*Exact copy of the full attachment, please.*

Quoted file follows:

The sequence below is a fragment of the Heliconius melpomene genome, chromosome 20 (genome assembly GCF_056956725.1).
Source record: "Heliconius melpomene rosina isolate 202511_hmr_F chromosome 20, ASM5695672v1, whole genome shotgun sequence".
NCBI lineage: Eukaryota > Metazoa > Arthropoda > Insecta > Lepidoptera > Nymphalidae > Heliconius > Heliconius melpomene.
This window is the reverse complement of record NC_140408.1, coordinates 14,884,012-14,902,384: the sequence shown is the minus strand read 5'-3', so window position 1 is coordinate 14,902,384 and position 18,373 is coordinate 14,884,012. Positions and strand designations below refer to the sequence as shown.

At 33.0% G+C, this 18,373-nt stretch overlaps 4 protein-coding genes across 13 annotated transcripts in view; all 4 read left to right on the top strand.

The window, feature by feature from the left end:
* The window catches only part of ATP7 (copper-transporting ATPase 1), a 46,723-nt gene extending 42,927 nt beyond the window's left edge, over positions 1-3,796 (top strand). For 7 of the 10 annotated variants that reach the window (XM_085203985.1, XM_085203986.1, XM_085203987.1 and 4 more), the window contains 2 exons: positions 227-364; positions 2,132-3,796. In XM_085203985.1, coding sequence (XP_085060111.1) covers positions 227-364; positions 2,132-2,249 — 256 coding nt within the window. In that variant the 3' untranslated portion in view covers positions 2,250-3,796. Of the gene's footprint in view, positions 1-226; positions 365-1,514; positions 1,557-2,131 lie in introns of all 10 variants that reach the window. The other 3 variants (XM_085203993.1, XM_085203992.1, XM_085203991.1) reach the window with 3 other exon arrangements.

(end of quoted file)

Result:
The sequence below is a fragment of the Heliconius melpomene genome, chromosome 20 (genome assembly GCF_056956725.1).
Source record: "Heliconius melpomene rosina isolate 202511_hmr_F chromosome 20, ASM5695672v1, whole genome shotgun sequence".
NCBI lineage: Eukaryota > Metazoa > Arthropoda > Insecta > Lepidoptera > Nymphalidae > Heliconius > Heliconius melpomene.
This window is the reverse complement of record NC_140408.1, coordinates 14,884,012-14,902,384: the sequence shown is the minus strand read 5'-3', so window position 1 is coordinate 14,902,384 and position 18,373 is coordinate 14,884,012. Positions and strand designations below refer to the sequence as shown.

At 33.0% G+C, this 18,373-nt stretch overlaps 4 protein-coding genes across 13 annotated transcripts in view; all 4 read left to right on the top strand.

The window, feature by feature from the left end:
* The window catches only part of ATP7 (copper-transporting ATPase 1), a 46,723-nt gene extending 42,927 nt beyond the window's left edge, over positions 1-3,796 (top strand). For 7 of the 10 annotated variants that reach the window (XM_085203985.1, XM_085203986.1, XM_085203987.1 and 4 more), the window contains 2 exons: positions 227-364; positions 2,132-3,796. In XM_085203985.1, coding sequence (XP_085060111.1) covers positions 227-364; positions 2,132-2,249 — 256 coding nt within the window. In that variant the 3' untranslated portion in view covers positions 2,250-3,796. Of the gene's footprint in view, positions 1-226; positions 365-1,514; positions 1,557-2,131 lie in introns of all 10 variants that reach the window. The other 3 variants (XM_085203993.1, XM_085203992.1, XM_085203991.1) reach the window with 3 other exon arrangements.